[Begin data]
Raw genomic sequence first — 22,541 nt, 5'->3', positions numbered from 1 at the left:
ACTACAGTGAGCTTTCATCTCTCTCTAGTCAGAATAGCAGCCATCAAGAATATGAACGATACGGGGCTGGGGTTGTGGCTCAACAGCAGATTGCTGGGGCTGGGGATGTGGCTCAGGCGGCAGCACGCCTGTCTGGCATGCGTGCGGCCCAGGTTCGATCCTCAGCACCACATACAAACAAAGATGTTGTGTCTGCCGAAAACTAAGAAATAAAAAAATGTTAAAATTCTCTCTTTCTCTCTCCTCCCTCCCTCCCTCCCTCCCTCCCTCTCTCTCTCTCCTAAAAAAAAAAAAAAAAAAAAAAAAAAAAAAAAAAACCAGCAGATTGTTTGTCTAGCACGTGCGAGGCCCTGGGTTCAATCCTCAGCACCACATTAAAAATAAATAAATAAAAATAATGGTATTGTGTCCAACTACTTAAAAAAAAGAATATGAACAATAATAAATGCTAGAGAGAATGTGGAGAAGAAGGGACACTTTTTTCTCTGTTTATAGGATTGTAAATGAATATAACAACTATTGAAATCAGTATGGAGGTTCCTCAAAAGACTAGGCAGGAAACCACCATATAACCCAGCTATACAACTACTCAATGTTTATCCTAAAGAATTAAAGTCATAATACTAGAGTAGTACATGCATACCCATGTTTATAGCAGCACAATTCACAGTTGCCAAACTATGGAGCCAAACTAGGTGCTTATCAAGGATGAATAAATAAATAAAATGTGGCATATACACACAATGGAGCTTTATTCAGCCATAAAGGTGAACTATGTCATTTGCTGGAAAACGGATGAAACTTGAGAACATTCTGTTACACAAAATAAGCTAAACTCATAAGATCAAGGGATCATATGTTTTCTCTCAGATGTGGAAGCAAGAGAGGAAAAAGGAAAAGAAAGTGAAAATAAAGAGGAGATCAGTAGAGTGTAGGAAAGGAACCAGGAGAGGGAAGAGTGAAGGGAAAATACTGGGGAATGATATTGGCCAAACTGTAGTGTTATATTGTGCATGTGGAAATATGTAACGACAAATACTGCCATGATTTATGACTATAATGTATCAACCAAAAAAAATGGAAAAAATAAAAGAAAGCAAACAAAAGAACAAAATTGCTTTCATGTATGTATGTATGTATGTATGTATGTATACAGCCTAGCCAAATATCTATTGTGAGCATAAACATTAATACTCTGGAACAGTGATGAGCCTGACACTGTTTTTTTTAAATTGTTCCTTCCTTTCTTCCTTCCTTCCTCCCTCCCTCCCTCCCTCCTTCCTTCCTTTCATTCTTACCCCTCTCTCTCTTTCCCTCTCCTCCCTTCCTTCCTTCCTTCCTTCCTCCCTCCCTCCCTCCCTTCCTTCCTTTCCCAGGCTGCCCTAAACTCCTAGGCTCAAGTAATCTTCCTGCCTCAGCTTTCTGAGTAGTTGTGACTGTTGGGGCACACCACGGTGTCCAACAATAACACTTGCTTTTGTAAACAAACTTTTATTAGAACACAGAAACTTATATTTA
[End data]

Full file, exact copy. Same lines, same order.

Raw genomic sequence first — 22,541 nt, 5'->3', positions numbered from 1 at the left:
ACTACAGTGAGCTTTCATCTCTCTCTAGTCAGAATAGCAGCCATCAAGAATATGAACGATACGGGGCTGGGGTTGTGGCTCAACAGCAGATTGCTGGGGCTGGGGATGTGGCTCAGGCGGCAGCACGCCTGTCTGGCATGCGTGCGGCCCAGGTTCGATCCTCAGCACCACATACAAACAAAGATGTTGTGTCTGCCGAAAACTAAGAAATAAAAAAATGTTAAAATTCTCTCTTTCTCTCTCCTCCCTCCCTCCCTCCCTCCCTCCCTCTCTCTCTCTCCTAAAAAAAAAAAAAAAAAAAAAAAAAAAAAAAAAAACCAGCAGATTGTTTGTCTAGCACGTGCGAGGCCCTGGGTTCAATCCTCAGCACCACATTAAAAATAAATAAATAAAAATAATGGTATTGTGTCCAACTACTTAAAAAAAAGAATATGAACAATAATAAATGCTAGAGAGAATGTGGAGAAGAAGGGACACTTTTTTCTCTGTTTATAGGATTGTAAATGAATATAACAACTATTGAAATCAGTATGGAGGTTCCTCAAAAGACTAGGCAGGAAACCACCATATAACCCAGCTATACAACTACTCAATGTTTATCCTAAAGAATTAAAGTCATAATACTAGAGTAGTACATGCATACCCATGTTTATAGCAGCACAATTCACAGTTGCCAAACTATGGAGCCAAACTAGGTGCTTATCAAGGATGAATAAATAAATAAAATGTGGCATATACACACAATGGAGCTTTATTCAGCCATAAAGGTGAACTATGTCATTTGCTGGAAAACGGATGAAACTTGAGAACATTCTGTTACACAAAATAAGCTAAACTCATAAGATCAAGGGATCATATGTTTTCTCTCAGATGTGGAAGCAAGAGAGGAAAAAGGAAAAGAAAGTGAAAATAAAGAGGAGATCAGTAGAGTGTAGGAAAGGAACCAGGAGAGGGAAGAGTGAAGGGAAAATACTGGGGAATGATATTGGCCAAACTGTAGTGTTATATTGTGCATGTGGAAATATGTAACGACAAATACTGCCATGATTTATGACTATAATGTATCAACCAAAAAAAATGGAAAAAATAAAAGAAAGCAAACAAAAGAACAAAATTGCTTTCATGTATGTATGTATGTATGTATGTATGTATACAGCCTAGCCAAATATCTATTGTGAGCATAAACATTAATACTCTGGAACAGTGATGAGCCTGACACTGTTTTTTTTAAATTGTTCCTTCCTTTCTTCCTTCCTTCCTCCCTCCCTCCCTCCCTCCTTCCTTCCTTTCATTCTTACCCCTCTCTCTCTTTCCCTCTCCTCCCTTCCTTCCTTCCTTCCTTCCTCCCTCCCTCCCTCCCTTCCTTCCTTTCCCAGGCTGCCCTAAACTCCTAGGCTCAAGTAATCTTCCTGCCTCAGCTTTCTGAGTAGTTGTGACTGTTGGGGCACACCACGGTGTCCAACAATAACACTTGCTTTTGTAAACAAACTTTTATTAGAACACAGAAACTTATATTTA